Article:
Now let us look at the levels of taxation in both this country and most others in the EU. Petrol for our cars is nearly 80% tax, fuel for heating is also heavily taxed, we have 23% VAT on books or clothes or bills we pay, including water and electricity. These are all called indirect taxes as they don’t specifically have our name on them, though they are very direct when we have to pay them!

So, of the money actually in our pocket, at least 25% is going to tax. However, before that, another level of taxation, this time called direct taxation, operates on the money we receive and this differs from one person to another according to how much they earn. Theoretically, a millionaire pays much more than a humble school owner…”

Read more articles by Andrew Leech

“Why theoretically, Mr Scrootzos?” interrupted Bobbos,

“Because the truth of the matter is that often the millionaire can hire expensive, expert lawyers who will find ways of reducing that tax-bill to a pittance; perhaps even less than the humble school owner pays. So the State, now cheated out of what it would have earned from the millionaire or large multi-national company, turns the screws on the little guys – like the humble school owner – to make up the shortfall. And, not being able to afford the expensive lawyer, he is forced to pay it. It’s rather like the lion, not being able to catch the deer, making do with 4 rabbits for supper, instead.”

Bobbos grinned: “and the rabbits are not too happy about this, are they? They can’t run as fast as the lion, neither can they fight it!”

Scrootzos nodded. “You’re beginning to understand the system. If you can’t get the big one, increase the pressure on the little ones; it’s easier than learning to run faster! But we have to add something further to this in that the state, in trying to make up its shortfall, just doubles the taxes on those who can’t fight back. In our example of the humble school owner who has already paid 30% tax, he then gets another 30% to pay, with the indirect taxes later taking 25% of whatever he has left. In short, overall, out of every €100 he earns gross, a full €70 will have been paid to the government. And if he, somehow, tries to change the status quo and reduce the level of that bill, he gets called a tax dodger!”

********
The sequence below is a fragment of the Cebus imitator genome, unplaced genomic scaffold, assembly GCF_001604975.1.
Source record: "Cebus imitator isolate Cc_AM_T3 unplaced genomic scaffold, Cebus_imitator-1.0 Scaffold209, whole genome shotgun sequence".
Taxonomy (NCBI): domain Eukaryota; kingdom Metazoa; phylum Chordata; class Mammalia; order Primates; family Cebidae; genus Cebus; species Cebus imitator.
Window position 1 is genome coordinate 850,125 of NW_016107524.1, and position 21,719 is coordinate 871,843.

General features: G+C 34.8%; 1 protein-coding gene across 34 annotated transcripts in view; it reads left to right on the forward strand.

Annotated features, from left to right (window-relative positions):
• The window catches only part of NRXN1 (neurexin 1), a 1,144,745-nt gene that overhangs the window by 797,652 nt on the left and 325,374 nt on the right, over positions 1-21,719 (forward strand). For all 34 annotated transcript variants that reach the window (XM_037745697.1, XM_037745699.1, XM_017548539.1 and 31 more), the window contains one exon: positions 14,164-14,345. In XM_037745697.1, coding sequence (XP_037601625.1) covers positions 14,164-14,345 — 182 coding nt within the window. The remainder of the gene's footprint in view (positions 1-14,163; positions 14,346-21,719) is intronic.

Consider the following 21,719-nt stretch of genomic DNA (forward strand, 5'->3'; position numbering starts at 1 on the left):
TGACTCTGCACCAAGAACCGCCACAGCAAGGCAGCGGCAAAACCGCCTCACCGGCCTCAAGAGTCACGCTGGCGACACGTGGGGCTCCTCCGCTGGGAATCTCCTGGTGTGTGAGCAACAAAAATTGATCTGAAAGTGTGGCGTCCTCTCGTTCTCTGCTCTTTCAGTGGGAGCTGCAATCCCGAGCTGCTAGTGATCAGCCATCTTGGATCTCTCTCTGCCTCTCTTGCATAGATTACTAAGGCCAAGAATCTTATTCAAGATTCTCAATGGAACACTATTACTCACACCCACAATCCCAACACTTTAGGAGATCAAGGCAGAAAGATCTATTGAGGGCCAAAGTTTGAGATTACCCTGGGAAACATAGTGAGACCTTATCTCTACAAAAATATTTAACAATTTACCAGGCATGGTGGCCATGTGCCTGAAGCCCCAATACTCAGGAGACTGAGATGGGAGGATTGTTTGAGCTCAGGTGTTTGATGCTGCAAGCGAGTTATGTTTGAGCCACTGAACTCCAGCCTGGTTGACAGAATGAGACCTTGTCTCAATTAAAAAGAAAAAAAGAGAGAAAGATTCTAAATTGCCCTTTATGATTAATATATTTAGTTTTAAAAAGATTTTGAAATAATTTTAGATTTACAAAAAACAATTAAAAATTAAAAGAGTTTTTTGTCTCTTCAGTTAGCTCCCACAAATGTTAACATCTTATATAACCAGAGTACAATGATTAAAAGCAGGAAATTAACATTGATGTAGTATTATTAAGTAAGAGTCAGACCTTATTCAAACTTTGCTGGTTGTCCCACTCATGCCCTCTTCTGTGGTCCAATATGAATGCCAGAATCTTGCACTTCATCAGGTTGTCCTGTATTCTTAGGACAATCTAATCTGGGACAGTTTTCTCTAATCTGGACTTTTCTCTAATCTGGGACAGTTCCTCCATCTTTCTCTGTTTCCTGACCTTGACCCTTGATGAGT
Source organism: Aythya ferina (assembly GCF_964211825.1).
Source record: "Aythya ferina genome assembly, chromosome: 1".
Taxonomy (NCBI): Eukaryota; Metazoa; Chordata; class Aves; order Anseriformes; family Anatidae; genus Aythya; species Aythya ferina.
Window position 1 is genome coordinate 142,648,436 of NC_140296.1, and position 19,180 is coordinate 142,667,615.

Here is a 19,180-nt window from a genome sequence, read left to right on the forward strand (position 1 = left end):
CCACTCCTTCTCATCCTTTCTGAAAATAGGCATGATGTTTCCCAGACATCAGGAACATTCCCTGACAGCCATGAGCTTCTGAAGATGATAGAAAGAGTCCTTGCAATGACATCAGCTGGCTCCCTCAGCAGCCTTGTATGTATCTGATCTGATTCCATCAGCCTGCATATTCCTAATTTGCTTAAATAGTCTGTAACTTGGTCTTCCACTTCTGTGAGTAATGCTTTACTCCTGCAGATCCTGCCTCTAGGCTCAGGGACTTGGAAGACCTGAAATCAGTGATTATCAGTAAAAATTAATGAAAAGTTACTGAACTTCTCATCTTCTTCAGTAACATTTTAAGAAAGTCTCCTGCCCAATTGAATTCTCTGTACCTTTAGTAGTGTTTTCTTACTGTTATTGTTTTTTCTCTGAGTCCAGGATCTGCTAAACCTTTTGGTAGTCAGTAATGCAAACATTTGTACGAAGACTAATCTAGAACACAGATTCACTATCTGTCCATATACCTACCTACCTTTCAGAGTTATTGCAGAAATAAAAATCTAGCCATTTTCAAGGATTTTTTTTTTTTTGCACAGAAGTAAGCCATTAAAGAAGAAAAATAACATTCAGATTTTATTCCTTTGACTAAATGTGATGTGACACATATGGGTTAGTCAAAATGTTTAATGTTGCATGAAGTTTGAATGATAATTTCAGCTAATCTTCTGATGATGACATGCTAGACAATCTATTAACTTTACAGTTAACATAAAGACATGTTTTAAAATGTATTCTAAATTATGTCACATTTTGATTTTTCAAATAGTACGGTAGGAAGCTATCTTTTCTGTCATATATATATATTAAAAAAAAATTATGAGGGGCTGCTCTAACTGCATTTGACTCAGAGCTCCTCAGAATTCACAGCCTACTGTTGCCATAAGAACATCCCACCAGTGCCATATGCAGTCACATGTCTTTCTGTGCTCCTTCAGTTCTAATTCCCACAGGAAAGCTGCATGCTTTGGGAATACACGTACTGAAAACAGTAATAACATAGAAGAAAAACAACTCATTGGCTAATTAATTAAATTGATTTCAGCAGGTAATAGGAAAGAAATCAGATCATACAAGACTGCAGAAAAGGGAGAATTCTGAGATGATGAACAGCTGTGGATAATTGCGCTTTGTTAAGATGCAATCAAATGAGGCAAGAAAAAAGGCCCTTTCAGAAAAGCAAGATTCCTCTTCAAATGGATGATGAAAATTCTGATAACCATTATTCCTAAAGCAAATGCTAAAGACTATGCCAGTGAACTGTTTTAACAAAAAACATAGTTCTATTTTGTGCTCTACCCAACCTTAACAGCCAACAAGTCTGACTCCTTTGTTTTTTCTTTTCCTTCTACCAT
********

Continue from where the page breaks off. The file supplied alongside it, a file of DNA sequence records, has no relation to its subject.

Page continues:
“But what about the rich and the millionaires who use lawyers to get their bills reduced?” interjected Bobbos.

“Ah,” replied the old mam. “They are called astute and respected businessman who are legally applying their minds to tax–avoidance, which is allowed. Apart from the few actual criminals, it is only those who are too weak to fight back who are accused and punished if they try to avoid paying the extra taxes they are saddled with. And, to add insult to injury, in order to get public and international acceptance of what they are doing the state openly maintains that it is collecting taxes on undeclared income, instead of openly admitting the truth: that the little fish are being made to pay for the big ones that got away and the huge sums that various governments have either embezzled or squandered through sheer stupidity! The Economist magazine reckons that the collective government debt in Greece equals $33 million per person; debts that successive governments have accumulated without reference to us, but which they expect us to pay. Yet, the only method they can think of to solve the problem is to starve into extinction the little goslings so that the golden goose can get fatter. Great prognosis for the futur

Part Three: Scrootzos and the Recession: Greek Enlightenment, or Who Benefits?

About the Author

(Posting date 21 January 2011)

HCSencourages readers to view other articles and releases in our permanent, extensive archives at the URL http://www.helleniccomserve.com/contents.html. To read more fine articles by Andrew Leech, see our special archives section devoted to his works at the URL http://www.helleniccomserve.com/archiveleech.html. For more information about the author, see his short biographical sketch at the URL http://www.helleniccomserve.com/andrewleechbio.html .